Winning Series

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December 13, 2005

Source: Audi Communication Motorsport

  • Audi Sport and Audi Motorsport History

    To implement such an ambitious project like the world’s first diesel powered sports car which can fight for overall victory at the 24 Hours of Le Mans, a high-calibre team is required. Audi Sport, located for more than 25 years in Ingolstadt and Neckarsulm, is a guarantee that Audi races from victory to victory and that the Audi brand also demonstrates “Vorsprung durch Technik” in motorsport.

    The Audi R10, developed in conjunction with trusted and proven partners, was also completely developed by Audi Sport. Head of Audi Motorsport and Audi Sport since November 1993 is Dr Wolfgang Ullrich. His squad of around 150 employees are principally responsible for the development and testing of the racing cars. In charge of the R10 were – as was the case with the successful R8 – Wolfgang Appel on the chassis side, Ulrich Baretzky for the TDI engine and Rainer Kammergruber as Sportscar Project Leader.

    Every project previously undertaken by Audi Sport was rewarded with a victory or championship titles. The success story began in 1981 with the Audi quattro. The dominating victories of the “original-quattro” in the World Rally Championship at the start of the 1980s were an important factor in the successful marketing of quattro drive and demonstrated impressively that the company slogan “Vorsprung durch Technik” should be taken literally. The quattro celebrated its first victory in only its second World Championship. It helped Michèle Mouton become the first woman to win a round of the World Rally Championship and Audi to a total of four World Championship titles.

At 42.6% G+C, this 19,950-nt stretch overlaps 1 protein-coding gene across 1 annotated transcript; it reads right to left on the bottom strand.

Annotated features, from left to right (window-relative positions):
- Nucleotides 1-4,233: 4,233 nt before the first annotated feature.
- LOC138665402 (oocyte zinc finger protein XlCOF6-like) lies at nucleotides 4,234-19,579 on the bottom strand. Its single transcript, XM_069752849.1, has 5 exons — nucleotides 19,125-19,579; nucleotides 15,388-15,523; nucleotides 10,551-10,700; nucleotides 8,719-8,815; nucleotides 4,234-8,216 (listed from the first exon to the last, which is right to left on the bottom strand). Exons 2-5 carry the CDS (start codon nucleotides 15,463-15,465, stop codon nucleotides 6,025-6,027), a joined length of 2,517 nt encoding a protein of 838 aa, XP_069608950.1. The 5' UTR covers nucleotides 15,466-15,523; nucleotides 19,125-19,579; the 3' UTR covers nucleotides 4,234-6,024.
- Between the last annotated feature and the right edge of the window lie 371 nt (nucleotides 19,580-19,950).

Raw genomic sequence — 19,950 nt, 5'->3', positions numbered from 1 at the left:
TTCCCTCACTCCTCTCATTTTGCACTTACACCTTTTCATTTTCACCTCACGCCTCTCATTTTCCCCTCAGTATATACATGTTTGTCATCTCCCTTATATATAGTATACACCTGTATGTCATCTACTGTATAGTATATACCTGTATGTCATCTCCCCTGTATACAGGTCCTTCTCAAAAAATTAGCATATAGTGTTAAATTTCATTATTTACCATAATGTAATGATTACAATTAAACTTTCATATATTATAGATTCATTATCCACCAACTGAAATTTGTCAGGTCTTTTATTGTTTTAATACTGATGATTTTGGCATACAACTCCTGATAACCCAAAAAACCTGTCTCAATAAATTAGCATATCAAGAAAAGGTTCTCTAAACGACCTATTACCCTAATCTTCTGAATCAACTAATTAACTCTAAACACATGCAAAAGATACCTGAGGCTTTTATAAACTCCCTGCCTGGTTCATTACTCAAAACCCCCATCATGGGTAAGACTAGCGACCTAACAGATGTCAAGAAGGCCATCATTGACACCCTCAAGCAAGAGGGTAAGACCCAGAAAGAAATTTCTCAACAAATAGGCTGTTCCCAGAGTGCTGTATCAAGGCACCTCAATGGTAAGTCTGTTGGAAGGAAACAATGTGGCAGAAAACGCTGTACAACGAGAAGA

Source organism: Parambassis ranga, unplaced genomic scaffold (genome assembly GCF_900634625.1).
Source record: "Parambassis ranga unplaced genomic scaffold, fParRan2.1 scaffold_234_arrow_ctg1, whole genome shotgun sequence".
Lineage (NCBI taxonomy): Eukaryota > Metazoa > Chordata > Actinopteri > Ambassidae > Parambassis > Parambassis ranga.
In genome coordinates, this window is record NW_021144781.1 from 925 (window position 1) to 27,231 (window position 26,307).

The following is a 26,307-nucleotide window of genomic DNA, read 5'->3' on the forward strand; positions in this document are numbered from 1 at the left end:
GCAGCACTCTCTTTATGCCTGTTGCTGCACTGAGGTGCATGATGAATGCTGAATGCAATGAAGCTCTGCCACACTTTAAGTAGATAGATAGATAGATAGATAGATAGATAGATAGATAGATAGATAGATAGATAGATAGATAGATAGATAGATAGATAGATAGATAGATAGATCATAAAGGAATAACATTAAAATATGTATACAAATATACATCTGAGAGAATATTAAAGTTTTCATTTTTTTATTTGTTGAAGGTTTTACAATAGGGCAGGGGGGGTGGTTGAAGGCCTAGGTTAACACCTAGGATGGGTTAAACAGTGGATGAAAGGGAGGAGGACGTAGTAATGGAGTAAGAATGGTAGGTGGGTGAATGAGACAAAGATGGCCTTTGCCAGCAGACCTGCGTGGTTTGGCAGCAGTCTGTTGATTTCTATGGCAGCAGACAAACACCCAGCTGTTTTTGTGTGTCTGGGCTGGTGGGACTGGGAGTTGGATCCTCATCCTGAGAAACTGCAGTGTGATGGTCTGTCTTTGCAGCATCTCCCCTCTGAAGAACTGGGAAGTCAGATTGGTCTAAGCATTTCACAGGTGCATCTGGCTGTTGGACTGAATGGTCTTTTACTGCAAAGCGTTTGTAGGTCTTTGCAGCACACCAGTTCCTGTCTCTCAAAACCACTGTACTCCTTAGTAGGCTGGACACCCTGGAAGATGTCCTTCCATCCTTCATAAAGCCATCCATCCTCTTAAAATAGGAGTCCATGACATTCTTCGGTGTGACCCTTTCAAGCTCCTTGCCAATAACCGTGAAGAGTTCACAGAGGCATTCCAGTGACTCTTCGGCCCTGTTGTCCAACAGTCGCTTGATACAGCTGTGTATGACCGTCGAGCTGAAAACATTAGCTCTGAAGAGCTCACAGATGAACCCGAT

After Audi had turned the rallying world upside down and stormed up the famous mountain ‘Pikes Peak’ in the USA in record time on three successive occasions, Audi made quattro drive trendy in circuit racing. Initially in 1988 and 1989 with the Audi 200 quattro TransAm and the Audi 90 quattro IMSA-GTO in the USA, in 1990 and 1991 with two championship titles for the Audi V8 quattro in German Touring Car Championship (DTM), and finally with A4 in the production based Super Touring Cars. In 1996, Audi won the national championships in seven countries.

    After the all-conquering quattro drive was banned from touring car racing at the end of the 1997 season Audi changed to sport-prototypes and went on to demonstrate its technological prowess in this motorsport category as well. In 2005 the Audi R8 celebrated its fifth triumph in Le Mans. The R8 has won a total of 61 races from 77 – a unique balance.

    The “works” comeback in the DTM also came up trumps: Audi won all three titles in the 2004 season with the newly developed A4 DTM.

    Just as Audi Sport broke new ground with quattro drive and the TFSI engine, it once again opens up completely new territory with the Audi R10. “The R10 project is the greatest challenge ever to have been placed in Audi Sport’s hands,” says Head of Audi Motorsport Dr Wolfgang Ullrich. “TDI technology has not been pushed to its limits in motorsport yet. We are the first to confront the challenge; the demands of such a project are accordingly high. Long-term technology partners such as Bosch, Michelin and Shell support us in our quest. Together we have the chance to write new chapters in the history books of motorsport and diesel technology.”

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